Thank you,

Jeffrey F. Katz
Volunteer Liaison
Fairfax County Fire and Rescue

Thursday, June 4, 2015

Class Highlights: CERT 95 - Vienna

Fairfax County Community Emergency Response Team (CERT) Class 95 took place at a location out in the community -- the Vienna Volunteer Fire Department. This was not unusual -- in fact, it's pretty standard: If you can provide a minimum of 12 students and a location to train, we'll send CERT trainers out to you, for free.

What was unusual (and in fact, may be a first for us) was having a community class perform its final graduation exercise at the Fairfax County Fire & Rescue Academy. And that's precisely what happened on April 30, 2015, when the students of CERT Class 95 came to the Fire Academy for their final exercise.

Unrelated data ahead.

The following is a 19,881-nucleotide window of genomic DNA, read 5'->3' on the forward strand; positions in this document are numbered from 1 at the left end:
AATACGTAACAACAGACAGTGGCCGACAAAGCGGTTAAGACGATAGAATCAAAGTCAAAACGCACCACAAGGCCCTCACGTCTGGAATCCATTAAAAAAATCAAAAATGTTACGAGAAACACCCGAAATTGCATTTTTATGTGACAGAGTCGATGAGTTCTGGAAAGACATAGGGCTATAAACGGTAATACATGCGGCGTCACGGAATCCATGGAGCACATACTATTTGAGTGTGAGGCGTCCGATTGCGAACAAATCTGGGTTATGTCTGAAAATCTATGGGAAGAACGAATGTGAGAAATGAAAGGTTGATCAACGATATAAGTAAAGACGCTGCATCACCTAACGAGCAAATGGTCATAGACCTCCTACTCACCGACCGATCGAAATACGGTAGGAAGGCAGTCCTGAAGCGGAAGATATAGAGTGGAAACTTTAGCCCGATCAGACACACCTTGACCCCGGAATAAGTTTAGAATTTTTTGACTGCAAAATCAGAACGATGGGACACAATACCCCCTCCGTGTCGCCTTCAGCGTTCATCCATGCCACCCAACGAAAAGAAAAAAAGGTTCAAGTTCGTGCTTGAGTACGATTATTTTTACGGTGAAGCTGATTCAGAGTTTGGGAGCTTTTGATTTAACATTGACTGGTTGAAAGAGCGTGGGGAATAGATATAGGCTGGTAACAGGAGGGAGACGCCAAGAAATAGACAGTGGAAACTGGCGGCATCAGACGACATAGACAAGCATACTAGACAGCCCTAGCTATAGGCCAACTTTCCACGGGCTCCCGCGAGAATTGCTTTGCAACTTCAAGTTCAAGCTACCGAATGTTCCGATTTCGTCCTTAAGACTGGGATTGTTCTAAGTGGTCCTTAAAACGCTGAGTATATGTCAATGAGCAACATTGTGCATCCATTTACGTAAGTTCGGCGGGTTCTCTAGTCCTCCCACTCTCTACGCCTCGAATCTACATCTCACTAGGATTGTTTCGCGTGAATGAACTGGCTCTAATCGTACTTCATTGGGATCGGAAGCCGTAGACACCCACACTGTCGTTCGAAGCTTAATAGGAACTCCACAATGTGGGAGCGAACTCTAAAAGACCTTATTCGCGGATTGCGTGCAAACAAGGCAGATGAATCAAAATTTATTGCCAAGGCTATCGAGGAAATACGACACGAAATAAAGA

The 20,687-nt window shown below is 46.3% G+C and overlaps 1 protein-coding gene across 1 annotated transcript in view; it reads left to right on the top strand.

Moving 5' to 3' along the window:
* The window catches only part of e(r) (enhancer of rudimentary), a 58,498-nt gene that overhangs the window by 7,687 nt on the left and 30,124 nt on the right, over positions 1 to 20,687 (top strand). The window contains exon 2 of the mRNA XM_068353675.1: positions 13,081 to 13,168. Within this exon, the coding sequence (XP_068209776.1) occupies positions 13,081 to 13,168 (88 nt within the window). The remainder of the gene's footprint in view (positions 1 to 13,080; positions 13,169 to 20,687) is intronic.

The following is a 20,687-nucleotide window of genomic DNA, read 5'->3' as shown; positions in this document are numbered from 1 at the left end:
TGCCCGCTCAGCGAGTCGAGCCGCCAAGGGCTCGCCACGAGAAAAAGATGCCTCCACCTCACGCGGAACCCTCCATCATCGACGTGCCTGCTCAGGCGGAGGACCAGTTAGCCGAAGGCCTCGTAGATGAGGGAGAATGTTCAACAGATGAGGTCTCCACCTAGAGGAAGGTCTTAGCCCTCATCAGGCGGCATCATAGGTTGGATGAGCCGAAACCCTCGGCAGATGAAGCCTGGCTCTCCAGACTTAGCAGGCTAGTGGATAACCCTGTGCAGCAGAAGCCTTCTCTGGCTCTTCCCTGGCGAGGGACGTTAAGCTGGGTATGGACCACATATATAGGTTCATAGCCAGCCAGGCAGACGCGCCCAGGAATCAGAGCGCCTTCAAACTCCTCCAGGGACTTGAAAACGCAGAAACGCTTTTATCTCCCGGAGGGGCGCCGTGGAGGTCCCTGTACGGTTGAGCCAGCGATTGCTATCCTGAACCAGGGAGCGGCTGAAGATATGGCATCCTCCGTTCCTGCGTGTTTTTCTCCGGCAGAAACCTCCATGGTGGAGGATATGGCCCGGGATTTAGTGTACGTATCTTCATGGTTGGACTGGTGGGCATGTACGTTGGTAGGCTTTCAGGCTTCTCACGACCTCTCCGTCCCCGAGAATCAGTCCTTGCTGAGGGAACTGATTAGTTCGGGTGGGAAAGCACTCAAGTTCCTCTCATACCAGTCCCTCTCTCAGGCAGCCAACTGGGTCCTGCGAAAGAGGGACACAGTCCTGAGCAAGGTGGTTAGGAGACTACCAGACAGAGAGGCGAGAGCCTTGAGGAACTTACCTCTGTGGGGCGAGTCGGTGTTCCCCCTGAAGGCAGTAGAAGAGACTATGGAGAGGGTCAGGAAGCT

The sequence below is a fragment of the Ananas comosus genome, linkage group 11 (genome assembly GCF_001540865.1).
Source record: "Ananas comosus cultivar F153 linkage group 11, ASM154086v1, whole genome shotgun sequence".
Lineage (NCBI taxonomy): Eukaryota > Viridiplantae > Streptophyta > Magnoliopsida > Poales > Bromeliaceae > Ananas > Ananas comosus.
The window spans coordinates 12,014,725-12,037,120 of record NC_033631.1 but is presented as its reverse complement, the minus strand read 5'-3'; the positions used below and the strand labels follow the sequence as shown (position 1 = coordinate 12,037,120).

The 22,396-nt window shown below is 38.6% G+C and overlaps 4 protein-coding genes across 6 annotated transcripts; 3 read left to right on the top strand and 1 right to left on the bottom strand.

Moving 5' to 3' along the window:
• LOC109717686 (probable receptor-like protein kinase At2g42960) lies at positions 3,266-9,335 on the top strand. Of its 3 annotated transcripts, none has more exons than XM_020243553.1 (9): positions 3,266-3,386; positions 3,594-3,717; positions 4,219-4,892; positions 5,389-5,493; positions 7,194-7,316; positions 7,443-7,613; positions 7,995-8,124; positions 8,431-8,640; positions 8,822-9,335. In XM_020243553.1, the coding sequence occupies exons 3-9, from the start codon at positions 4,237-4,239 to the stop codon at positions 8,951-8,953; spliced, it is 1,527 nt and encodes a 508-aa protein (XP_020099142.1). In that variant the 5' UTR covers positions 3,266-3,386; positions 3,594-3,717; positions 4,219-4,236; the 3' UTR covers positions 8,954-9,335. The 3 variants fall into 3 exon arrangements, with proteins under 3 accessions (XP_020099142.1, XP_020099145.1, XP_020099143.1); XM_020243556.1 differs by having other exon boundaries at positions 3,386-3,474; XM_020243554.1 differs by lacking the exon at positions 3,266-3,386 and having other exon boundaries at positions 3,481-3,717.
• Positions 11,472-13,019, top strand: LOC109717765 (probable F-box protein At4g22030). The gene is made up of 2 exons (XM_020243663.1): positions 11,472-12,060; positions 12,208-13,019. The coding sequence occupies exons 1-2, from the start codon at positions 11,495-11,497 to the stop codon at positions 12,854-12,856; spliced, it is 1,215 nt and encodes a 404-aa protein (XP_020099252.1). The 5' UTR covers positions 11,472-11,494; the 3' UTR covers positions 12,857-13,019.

Before they could get started with the scenario, though, they needed to get through two practical skills tests. The first was fire suppression -- using fire extinguishers to put out a small, instructor-controlled fire:

CERT fire suppression teams work in teams of two. All photos: Joe Loong

The second skills test was lifting and cribbing -- using teamwork and simple machines like wooden blocks, levers, and wedges to raise and support a load (think moving an obstacle, or freeing a survivor trapped underneath).

CERT students discuss their plan of attack before trying to move the load.

CERTs work the levers on command.

With the skills tests completed, the CERTs went on to their final exercise, which took place at the garden apartment, inside the Academy's High Bay.